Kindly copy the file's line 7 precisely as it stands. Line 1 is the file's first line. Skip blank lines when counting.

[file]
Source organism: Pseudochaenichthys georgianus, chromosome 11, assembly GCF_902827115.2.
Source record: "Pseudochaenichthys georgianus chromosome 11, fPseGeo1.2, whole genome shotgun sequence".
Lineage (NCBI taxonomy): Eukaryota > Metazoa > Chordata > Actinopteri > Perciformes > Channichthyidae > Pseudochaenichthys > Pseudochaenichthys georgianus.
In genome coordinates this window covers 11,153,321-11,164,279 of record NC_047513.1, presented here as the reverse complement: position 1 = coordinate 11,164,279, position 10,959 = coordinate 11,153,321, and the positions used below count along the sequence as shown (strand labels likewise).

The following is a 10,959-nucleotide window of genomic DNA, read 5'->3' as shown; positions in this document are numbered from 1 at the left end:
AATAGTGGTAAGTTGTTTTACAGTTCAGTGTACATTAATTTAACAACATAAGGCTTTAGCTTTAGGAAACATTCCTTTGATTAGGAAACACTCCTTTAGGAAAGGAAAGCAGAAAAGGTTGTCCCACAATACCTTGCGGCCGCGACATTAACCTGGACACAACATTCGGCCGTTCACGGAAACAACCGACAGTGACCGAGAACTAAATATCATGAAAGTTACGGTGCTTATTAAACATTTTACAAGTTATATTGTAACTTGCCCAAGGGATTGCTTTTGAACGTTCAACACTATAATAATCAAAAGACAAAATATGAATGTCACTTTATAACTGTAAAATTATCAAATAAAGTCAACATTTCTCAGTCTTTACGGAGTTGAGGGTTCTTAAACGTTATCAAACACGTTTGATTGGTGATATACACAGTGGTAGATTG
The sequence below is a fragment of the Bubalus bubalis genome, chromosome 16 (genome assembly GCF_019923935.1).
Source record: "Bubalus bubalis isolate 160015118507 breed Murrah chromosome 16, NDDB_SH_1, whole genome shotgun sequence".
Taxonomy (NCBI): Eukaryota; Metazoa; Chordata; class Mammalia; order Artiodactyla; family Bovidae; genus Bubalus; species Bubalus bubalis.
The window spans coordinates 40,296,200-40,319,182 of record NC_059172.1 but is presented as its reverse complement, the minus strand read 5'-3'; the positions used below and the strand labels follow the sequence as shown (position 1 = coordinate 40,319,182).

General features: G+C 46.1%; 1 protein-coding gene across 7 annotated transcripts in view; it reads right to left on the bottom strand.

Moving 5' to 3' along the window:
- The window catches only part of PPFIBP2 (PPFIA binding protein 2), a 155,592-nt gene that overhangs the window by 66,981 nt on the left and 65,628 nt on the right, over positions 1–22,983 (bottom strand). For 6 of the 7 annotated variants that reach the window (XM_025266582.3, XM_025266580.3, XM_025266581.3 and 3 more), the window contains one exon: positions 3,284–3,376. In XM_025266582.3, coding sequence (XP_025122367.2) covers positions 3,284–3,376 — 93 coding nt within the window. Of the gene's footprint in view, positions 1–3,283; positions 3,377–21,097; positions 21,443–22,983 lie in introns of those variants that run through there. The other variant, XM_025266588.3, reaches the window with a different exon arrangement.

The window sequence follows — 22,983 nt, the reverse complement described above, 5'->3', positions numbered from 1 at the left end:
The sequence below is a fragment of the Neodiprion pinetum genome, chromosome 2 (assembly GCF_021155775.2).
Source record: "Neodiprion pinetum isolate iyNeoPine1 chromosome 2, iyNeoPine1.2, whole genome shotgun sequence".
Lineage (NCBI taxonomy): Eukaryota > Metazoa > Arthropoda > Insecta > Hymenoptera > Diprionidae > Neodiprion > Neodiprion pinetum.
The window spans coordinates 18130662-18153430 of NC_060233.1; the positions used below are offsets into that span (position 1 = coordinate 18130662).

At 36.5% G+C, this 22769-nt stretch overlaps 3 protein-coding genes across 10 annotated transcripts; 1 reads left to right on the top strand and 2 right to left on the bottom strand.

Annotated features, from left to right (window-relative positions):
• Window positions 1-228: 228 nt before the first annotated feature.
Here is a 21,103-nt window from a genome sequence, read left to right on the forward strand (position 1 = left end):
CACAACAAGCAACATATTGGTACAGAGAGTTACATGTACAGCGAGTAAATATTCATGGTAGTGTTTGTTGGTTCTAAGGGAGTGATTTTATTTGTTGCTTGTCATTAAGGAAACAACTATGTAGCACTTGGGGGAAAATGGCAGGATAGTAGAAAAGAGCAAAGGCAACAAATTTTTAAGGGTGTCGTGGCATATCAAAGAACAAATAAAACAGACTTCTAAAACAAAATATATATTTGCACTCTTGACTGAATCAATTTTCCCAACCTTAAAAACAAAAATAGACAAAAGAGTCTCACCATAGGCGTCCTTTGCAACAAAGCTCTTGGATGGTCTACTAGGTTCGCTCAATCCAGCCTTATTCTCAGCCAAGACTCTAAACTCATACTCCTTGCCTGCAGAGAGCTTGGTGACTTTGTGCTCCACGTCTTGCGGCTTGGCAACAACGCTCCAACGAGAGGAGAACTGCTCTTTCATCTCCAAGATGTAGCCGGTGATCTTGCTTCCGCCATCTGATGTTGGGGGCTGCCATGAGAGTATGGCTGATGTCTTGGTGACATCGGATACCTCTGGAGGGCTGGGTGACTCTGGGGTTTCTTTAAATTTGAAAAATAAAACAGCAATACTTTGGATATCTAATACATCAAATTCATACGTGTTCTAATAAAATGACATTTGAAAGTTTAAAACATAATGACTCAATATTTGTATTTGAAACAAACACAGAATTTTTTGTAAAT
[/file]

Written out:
The sequence below is a fragment of the Bubalus bubalis genome, chromosome 16 (genome assembly GCF_019923935.1).